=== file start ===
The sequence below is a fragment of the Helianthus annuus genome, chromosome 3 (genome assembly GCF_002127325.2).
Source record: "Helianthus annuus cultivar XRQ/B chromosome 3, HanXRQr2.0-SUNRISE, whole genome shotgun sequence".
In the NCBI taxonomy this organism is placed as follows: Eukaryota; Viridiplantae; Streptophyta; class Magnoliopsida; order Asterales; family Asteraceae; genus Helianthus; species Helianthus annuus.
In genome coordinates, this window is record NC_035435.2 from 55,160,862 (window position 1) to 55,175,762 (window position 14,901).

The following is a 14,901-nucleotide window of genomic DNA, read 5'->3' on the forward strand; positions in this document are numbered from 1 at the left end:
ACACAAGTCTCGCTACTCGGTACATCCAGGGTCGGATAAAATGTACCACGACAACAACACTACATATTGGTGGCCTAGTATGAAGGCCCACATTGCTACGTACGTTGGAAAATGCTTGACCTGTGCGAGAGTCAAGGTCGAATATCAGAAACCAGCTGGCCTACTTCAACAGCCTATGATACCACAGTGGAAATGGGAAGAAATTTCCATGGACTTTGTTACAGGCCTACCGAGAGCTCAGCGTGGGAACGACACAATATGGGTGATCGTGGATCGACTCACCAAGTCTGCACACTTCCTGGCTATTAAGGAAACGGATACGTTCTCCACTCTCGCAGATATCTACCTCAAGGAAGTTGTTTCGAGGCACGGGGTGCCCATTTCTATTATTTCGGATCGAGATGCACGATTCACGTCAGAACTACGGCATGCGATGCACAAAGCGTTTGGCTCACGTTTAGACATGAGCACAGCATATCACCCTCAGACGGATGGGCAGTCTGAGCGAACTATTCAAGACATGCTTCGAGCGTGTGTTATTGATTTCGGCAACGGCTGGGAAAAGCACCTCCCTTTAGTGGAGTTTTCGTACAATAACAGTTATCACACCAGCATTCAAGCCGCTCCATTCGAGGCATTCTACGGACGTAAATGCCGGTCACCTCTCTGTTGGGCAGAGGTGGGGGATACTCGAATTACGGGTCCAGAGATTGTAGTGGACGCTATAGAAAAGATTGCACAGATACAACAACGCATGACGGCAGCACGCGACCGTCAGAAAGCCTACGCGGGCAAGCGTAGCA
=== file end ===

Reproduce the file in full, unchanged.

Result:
The sequence below is a fragment of the Helianthus annuus genome, chromosome 3 (genome assembly GCF_002127325.2).
Source record: "Helianthus annuus cultivar XRQ/B chromosome 3, HanXRQr2.0-SUNRISE, whole genome shotgun sequence".
In the NCBI taxonomy this organism is placed as follows: Eukaryota; Viridiplantae; Streptophyta; class Magnoliopsida; order Asterales; family Asteraceae; genus Helianthus; species Helianthus annuus.
In genome coordinates, this window is record NC_035435.2 from 55,160,862 (window position 1) to 55,175,762 (window position 14,901).

The following is a 14,901-nucleotide window of genomic DNA, read 5'->3' on the forward strand; positions in this document are numbered from 1 at the left end:
ACACAAGTCTCGCTACTCGGTACATCCAGGGTCGGATAAAATGTACCACGACAACAACACTACATATTGGTGGCCTAGTATGAAGGCCCACATTGCTACGTACGTTGGAAAATGCTTGACCTGTGCGAGAGTCAAGGTCGAATATCAGAAACCAGCTGGCCTACTTCAACAGCCTATGATACCACAGTGGAAATGGGAAGAAATTTCCATGGACTTTGTTACAGGCCTACCGAGAGCTCAGCGTGGGAACGACACAATATGGGTGATCGTGGATCGACTCACCAAGTCTGCACACTTCCTGGCTATTAAGGAAACGGATACGTTCTCCACTCTCGCAGATATCTACCTCAAGGAAGTTGTTTCGAGGCACGGGGTGCCCATTTCTATTATTTCGGATCGAGATGCACGATTCACGTCAGAACTACGGCATGCGATGCACAAAGCGTTTGGCTCACGTTTAGACATGAGCACAGCATATCACCCTCAGACGGATGGGCAGTCTGAGCGAACTATTCAAGACATGCTTCGAGCGTGTGTTATTGATTTCGGCAACGGCTGGGAAAAGCACCTCCCTTTAGTGGAGTTTTCGTACAATAACAGTTATCACACCAGCATTCAAGCCGCTCCATTCGAGGCATTCTACGGACGTAAATGCCGGTCACCTCTCTGTTGGGCAGAGGTGGGGGATACTCGAATTACGGGTCCAGAGATTGTAGTGGACGCTATAGAAAAGATTGCACAGATACAACAACGCATGACGGCAGCACGCGACCGTCAGAAAGCCTACGCGGGCAAGCGTAGCA